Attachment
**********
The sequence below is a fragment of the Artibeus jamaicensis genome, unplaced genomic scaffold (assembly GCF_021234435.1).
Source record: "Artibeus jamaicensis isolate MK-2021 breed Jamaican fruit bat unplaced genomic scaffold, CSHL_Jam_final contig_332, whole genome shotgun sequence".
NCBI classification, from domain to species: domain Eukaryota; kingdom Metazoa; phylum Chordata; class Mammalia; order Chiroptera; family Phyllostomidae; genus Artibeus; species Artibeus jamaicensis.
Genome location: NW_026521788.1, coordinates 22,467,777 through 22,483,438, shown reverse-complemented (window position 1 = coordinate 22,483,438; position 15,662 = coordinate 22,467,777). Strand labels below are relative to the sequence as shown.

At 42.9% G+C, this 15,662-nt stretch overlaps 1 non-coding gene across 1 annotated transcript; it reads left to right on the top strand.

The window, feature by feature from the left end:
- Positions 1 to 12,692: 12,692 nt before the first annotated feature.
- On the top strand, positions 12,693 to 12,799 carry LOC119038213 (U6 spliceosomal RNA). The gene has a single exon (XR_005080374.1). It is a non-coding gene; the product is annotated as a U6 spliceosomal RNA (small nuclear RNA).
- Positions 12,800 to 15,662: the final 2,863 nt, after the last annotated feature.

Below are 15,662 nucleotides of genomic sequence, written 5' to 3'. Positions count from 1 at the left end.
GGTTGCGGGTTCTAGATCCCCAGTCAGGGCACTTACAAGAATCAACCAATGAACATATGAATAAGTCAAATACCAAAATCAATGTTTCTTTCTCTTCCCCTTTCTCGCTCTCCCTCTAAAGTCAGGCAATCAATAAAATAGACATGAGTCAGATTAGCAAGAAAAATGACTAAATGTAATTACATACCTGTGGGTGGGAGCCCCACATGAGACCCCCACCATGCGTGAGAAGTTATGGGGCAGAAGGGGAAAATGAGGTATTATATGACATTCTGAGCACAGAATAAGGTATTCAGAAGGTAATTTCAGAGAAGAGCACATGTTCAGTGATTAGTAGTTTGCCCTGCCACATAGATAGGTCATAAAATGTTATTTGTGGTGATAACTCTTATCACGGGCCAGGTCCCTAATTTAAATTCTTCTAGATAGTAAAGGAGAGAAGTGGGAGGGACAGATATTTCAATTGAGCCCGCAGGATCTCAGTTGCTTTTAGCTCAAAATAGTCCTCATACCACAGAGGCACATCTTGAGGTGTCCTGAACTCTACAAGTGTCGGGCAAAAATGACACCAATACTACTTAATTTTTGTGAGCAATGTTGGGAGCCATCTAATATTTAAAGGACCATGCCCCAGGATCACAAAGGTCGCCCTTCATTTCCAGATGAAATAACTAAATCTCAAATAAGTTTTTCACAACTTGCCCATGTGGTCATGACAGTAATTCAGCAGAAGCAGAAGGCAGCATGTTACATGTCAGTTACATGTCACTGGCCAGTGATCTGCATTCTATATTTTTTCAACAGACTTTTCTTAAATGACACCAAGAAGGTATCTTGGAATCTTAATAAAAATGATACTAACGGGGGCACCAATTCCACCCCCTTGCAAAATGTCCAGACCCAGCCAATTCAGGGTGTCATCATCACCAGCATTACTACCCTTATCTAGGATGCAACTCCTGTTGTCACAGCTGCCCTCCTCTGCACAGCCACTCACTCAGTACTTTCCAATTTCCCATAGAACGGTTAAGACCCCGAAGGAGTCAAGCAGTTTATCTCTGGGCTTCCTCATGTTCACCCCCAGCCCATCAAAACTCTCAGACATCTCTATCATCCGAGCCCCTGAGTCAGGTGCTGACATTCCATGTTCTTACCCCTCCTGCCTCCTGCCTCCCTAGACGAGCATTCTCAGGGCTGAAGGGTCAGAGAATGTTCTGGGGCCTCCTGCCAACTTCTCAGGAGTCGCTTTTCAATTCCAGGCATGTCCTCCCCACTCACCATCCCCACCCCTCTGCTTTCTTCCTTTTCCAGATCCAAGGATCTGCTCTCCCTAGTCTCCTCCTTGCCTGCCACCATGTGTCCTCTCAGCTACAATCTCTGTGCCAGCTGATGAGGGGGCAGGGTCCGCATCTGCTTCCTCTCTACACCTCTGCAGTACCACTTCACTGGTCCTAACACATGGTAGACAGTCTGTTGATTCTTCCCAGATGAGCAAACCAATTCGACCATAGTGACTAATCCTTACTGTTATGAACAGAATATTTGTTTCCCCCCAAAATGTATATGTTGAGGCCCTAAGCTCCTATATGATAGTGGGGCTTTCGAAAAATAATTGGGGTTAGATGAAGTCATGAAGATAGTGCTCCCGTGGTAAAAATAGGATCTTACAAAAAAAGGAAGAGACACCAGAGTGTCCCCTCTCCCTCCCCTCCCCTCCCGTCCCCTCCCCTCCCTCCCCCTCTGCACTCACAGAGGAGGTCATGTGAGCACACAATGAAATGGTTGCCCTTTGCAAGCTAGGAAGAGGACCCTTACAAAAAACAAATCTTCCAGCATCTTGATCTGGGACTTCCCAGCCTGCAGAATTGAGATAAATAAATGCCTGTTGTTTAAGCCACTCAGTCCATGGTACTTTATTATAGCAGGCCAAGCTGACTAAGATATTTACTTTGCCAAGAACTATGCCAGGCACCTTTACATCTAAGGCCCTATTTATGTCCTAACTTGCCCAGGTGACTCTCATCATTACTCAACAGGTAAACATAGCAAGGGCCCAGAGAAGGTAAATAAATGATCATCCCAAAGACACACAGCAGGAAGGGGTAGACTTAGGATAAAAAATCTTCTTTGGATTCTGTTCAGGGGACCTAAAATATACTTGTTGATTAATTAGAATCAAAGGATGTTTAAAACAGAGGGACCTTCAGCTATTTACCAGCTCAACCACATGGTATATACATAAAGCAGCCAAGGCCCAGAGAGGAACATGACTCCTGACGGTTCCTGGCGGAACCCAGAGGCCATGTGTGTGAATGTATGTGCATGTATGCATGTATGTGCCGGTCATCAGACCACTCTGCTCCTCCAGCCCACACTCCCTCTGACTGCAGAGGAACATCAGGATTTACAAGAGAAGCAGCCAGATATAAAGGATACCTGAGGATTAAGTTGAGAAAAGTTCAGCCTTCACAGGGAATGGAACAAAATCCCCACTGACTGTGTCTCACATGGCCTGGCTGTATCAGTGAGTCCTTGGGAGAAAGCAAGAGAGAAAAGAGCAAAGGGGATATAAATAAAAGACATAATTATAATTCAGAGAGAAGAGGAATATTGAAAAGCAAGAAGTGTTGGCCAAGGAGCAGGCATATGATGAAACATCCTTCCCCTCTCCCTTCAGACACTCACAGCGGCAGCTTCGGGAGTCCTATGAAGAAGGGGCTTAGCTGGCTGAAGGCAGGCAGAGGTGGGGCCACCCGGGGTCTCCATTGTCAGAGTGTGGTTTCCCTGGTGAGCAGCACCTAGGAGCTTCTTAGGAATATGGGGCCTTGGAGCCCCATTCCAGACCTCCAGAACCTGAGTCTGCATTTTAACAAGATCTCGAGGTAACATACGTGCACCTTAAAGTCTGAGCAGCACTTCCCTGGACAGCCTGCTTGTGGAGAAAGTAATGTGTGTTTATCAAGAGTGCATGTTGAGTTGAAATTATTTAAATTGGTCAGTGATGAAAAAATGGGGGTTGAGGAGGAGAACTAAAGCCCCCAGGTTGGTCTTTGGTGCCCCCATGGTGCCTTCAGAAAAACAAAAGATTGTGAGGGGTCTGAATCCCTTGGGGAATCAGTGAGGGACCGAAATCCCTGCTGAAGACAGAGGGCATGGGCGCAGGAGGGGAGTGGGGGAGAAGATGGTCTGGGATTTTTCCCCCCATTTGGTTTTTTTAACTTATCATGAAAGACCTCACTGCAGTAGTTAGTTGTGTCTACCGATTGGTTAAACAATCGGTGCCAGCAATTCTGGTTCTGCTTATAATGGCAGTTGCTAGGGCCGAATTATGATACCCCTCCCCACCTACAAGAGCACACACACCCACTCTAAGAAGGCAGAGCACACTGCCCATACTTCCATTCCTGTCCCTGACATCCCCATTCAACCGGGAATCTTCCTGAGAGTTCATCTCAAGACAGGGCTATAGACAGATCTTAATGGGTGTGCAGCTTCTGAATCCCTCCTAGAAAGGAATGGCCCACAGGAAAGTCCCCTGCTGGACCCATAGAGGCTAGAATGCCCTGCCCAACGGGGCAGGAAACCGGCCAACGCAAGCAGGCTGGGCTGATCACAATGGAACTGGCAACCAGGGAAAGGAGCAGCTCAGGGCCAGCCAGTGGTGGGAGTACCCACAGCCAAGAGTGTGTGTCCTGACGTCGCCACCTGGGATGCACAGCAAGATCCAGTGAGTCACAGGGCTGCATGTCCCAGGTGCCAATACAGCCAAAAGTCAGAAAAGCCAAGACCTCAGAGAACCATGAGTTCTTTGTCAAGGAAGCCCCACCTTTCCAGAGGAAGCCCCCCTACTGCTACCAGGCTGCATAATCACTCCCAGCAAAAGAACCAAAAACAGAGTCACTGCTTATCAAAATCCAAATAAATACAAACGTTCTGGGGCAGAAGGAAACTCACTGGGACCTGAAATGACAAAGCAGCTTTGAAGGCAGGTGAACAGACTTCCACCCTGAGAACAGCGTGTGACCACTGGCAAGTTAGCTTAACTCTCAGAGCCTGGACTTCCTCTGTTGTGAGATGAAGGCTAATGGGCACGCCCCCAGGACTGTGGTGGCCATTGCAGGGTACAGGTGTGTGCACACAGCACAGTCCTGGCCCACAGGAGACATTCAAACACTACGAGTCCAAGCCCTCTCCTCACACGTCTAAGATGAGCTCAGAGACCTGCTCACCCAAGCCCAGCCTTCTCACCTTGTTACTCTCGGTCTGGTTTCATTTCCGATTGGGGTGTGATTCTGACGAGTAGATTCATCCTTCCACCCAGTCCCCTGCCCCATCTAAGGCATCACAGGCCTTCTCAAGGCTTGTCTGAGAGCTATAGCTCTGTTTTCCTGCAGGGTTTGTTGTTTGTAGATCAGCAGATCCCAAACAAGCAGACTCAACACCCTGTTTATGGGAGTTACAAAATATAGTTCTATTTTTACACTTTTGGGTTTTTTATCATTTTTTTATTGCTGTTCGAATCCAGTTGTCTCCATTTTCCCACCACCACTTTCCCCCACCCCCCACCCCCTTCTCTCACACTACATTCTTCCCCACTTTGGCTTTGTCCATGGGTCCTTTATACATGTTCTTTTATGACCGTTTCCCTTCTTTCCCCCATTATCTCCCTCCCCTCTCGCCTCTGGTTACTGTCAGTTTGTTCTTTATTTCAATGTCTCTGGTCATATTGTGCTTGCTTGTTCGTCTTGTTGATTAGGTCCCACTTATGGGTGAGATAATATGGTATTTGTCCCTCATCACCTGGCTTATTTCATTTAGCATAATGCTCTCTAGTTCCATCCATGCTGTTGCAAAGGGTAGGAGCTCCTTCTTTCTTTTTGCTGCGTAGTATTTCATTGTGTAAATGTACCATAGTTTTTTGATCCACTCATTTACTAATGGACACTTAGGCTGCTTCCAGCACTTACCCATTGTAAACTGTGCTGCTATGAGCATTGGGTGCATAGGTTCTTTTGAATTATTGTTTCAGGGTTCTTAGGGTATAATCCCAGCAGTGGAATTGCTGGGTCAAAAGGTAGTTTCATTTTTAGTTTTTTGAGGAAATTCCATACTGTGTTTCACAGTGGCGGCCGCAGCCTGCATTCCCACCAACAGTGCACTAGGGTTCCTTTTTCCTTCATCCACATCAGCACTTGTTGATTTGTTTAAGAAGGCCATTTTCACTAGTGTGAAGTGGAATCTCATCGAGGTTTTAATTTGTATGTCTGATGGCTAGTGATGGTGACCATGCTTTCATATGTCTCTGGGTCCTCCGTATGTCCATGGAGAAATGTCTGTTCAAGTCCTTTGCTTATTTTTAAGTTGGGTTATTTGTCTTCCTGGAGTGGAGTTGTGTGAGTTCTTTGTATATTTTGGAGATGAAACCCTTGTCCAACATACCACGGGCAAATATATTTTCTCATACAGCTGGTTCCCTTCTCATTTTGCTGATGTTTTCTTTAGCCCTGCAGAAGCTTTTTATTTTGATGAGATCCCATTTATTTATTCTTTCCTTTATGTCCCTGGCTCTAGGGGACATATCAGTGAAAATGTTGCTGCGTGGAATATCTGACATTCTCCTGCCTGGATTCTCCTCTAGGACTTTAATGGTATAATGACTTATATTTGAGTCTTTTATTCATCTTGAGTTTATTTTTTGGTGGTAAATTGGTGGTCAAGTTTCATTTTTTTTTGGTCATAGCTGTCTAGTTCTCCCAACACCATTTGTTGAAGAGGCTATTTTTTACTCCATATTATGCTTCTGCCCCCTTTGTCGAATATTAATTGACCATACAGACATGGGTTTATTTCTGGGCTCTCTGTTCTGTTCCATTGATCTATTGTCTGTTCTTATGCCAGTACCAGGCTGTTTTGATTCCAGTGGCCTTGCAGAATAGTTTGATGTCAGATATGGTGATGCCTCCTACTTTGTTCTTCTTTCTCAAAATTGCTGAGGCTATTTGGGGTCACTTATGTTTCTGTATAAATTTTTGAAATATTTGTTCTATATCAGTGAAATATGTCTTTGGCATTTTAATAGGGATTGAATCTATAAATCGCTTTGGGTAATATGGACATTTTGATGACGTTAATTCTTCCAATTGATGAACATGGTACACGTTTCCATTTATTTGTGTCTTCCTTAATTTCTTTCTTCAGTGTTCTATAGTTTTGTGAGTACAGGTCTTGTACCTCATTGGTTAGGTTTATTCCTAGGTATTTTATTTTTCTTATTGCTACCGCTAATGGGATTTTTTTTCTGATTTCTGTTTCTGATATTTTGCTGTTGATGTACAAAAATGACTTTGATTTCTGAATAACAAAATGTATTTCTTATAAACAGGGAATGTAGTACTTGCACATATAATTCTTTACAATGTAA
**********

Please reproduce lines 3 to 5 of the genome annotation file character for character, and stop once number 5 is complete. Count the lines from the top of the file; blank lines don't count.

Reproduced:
NCBI classification, from domain to species: domain Eukaryota; kingdom Metazoa; phylum Chordata; class Mammalia; order Chiroptera; family Phyllostomidae; genus Artibeus; species Artibeus jamaicensis.
Genome location: NW_026521788.1, coordinates 22,467,777 through 22,483,438, shown reverse-complemented (window position 1 = coordinate 22,483,438; position 15,662 = coordinate 22,467,777). Strand labels below are relative to the sequence as shown.

At 42.9% G+C, this 15,662-nt stretch overlaps 1 non-coding gene across 1 annotated transcript; it reads left to right on the top strand.